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Thinking about fostering?

A foster carer from Bath is encouraging people across the district to consider providing a home for a child in care. It comes as Bath & North East Somerset Council’s Family Placement Team steps up its works to recruit more foster carers.

More than 190 children are currently being looked after by Bath and North East Somerset Council and the number of children needing foster homes continues to grow.

Children and young people of all ages and from all backgrounds come into care when they are unable to live with their birth parents for a period of time.This ranges from a few weeks, for example when a family is in a short term crisis, to long term placements with children being provided with a home and supportive family for as long as they need. Children in care are very likely to have experienced traumatic periods in their early lives and foster carers are trained to support children they care for.

55 year old Jacqi Meacham from Keynsham has fostered more than 30 young people over the past 16 years. She said, “My sister was a foster carer and her experience spurred me onto wanting to give vulnerable children love, care and normality.

“It is a challenging role and you need stickability, patience, understanding and empathy to be able to guide the young person in your care and win their trust. The rewards though are greater than the difficulties and there’s 24 hour support at the end of a phone should you need it. It really is fantastic to watch shy and quiet children come into your family and through the love, care and support you give them blossom into an amazing young person.”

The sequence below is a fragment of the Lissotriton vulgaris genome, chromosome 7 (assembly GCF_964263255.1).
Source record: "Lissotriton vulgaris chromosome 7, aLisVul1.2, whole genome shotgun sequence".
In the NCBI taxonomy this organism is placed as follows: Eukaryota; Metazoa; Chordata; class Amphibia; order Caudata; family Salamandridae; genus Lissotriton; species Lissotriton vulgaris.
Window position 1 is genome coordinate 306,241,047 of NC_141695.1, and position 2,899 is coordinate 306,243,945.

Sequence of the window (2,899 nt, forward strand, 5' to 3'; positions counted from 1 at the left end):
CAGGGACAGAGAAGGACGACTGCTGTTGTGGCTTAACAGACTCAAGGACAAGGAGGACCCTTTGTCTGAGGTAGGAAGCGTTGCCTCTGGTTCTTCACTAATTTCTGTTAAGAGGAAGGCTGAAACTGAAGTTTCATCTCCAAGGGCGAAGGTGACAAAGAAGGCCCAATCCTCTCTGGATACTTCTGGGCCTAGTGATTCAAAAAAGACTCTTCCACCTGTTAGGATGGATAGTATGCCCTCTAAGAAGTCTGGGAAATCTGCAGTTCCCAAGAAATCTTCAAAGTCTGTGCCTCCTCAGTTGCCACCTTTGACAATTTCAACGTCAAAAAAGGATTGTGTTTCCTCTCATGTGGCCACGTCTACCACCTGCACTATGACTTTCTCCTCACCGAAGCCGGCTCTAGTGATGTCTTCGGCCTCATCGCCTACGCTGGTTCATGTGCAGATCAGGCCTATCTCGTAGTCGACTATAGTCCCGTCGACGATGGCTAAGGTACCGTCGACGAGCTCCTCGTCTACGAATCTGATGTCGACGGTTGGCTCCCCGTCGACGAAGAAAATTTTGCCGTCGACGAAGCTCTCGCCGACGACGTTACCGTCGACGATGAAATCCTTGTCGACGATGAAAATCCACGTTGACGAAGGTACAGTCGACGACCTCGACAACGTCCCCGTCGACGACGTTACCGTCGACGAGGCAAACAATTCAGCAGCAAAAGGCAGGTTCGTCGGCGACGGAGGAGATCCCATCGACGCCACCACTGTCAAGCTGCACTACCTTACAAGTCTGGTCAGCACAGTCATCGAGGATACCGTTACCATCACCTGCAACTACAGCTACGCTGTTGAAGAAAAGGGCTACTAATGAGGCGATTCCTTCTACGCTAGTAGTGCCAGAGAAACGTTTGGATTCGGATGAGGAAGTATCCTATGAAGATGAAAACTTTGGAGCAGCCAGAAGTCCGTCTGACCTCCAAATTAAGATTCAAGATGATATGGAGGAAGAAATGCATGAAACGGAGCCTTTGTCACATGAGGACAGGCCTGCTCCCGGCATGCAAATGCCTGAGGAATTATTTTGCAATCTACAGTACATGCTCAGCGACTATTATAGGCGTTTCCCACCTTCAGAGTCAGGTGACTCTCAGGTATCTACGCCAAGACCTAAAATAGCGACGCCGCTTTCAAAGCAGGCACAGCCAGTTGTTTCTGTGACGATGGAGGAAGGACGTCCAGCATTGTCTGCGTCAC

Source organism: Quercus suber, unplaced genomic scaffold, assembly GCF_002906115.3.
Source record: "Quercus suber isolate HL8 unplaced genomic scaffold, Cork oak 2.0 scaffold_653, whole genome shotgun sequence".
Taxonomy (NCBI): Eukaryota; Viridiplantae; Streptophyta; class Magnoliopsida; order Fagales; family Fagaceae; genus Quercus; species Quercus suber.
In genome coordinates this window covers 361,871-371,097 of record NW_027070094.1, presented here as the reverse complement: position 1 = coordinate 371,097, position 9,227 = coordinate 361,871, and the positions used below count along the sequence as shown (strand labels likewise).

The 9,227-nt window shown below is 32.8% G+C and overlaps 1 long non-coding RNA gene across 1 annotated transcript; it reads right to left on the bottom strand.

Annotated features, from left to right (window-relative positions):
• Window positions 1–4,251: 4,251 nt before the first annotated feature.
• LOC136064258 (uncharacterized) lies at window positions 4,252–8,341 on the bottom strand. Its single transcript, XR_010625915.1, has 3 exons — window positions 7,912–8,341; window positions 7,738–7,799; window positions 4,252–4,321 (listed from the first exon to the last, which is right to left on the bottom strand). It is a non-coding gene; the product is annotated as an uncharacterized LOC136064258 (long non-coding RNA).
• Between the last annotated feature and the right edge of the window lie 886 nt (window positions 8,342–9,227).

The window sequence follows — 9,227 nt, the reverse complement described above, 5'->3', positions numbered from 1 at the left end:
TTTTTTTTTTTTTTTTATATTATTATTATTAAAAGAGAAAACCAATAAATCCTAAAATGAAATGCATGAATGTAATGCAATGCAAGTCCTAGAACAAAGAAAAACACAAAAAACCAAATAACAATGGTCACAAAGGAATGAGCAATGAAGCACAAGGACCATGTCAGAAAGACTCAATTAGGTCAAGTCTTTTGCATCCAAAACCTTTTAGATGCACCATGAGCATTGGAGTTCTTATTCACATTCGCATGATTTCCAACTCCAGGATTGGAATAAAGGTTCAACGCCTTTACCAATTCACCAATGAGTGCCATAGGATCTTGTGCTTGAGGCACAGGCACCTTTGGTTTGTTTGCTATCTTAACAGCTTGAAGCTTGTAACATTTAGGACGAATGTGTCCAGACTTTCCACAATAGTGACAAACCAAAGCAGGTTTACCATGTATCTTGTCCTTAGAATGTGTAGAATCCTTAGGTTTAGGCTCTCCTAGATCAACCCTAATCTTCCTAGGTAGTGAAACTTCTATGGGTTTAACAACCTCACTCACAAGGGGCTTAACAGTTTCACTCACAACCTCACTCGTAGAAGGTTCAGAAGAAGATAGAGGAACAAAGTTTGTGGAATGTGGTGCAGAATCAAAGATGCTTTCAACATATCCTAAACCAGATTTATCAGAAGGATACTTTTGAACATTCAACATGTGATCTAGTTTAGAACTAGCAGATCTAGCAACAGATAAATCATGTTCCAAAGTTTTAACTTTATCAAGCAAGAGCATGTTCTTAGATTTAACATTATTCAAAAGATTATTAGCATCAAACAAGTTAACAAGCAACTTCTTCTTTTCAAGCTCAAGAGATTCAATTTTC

Dave Kingswood from Bath helps to recruit and support foster carers through his role as a Home for Good project worker. The post is funded jointly by Bath & North East Somerset Council and the Genesis Trust. The Home for Good charity encourages people in the faith community to foster and adopt.

Dave says, “To be a good foster carer you have to have a big heart, have a good support network around you and be resilient. Also, you have to realise and believe that this is marathon work and not a sprint. When you invest in a child or young person’s life the rewards may not present today or even tomorrow, but could be years from now when they say “If it wasn’t for you sticking with me I’m not sure if I would have been OK”. This is the same whether you look after babies for a few nights or whether you foster long term.”

Foster carers come from all backgrounds and bring a wide range of life and work experiences. Training and support is provided to help develop the skills needed to meet the needs of children in care.

To become a foster carer you must:

– Be at least 21 years-old
– Have a spare bedroom big enough for a young person to live in
– Be a full-time resident in the UK or have leave to remain
– Be reasonably fit – physically and emotionally. However, disability isn’t a barrier to fostering.

You can be of any religion or from any cultural background. Your relationship status or sexuality is not a barrier to becoming a foster carer.

For anyone considering fostering, Dave Kingswood has some advice. “I would say go for it. Often you can find a hundred reasons why you should not sign up but my thought always goes to the child. They didn’t choose their hard start to life and they need that loving home and a fresh chance to thrive. Wouldn’t it be wonderful if that was you?”

If you are interested in fostering and would like to find out more visit:
fostering.bathnes.gov.uk or www.homeforgood.org.uk/foster

You can also contact our Family Placement Team by calling 01225 394949 or by emailing: email hidden; JavaScript is required